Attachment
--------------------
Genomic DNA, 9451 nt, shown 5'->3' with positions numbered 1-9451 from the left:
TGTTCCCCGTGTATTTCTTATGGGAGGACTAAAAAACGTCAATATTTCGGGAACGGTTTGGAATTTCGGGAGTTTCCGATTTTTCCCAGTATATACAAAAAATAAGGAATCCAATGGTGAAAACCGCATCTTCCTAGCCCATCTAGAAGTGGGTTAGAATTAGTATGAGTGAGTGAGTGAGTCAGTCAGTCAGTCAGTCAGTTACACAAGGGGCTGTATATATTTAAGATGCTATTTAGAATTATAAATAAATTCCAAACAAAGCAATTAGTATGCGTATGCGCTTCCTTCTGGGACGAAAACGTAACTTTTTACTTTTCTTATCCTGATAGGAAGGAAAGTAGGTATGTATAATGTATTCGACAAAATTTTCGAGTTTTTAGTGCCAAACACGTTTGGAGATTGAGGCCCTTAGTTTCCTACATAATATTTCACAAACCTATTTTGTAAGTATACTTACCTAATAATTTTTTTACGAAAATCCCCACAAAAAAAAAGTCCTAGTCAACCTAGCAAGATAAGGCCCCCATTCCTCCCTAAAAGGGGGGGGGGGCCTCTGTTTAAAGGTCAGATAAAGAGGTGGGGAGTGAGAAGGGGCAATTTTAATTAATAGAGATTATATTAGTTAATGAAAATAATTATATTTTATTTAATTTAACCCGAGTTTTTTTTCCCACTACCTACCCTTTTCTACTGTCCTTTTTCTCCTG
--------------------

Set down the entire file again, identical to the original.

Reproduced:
Genomic DNA, 9451 nt, shown 5'->3' with positions numbered 1-9451 from the left:
TGTTCCCCGTGTATTTCTTATGGGAGGACTAAAAAACGTCAATATTTCGGGAACGGTTTGGAATTTCGGGAGTTTCCGATTTTTCCCAGTATATACAAAAAATAAGGAATCCAATGGTGAAAACCGCATCTTCCTAGCCCATCTAGAAGTGGGTTAGAATTAGTATGAGTGAGTGAGTGAGTCAGTCAGTCAGTCAGTCAGTTACACAAGGGGCTGTATATATTTAAGATGCTATTTAGAATTATAAATAAATTCCAAACAAAGCAATTAGTATGCGTATGCGCTTCCTTCTGGGACGAAAACGTAACTTTTTACTTTTCTTATCCTGATAGGAAGGAAAGTAGGTATGTATAATGTATTCGACAAAATTTTCGAGTTTTTAGTGCCAAACACGTTTGGAGATTGAGGCCCTTAGTTTCCTACATAATATTTCACAAACCTATTTTGTAAGTATACTTACCTAATAATTTTTTTACGAAAATCCCCACAAAAAAAAAGTCCTAGTCAACCTAGCAAGATAAGGCCCCCATTCCTCCCTAAAAGGGGGGGGGGGCCTCTGTTTAAAGGTCAGATAAAGAGGTGGGGAGTGAGAAGGGGCAATTTTAATTAATAGAGATTATATTAGTTAATGAAAATAATTATATTTTATTTAATTTAACCCGAGTTTTTTTTCCCACTACCTACCCTTTTCTACTGTCCTTTTTCTCCTG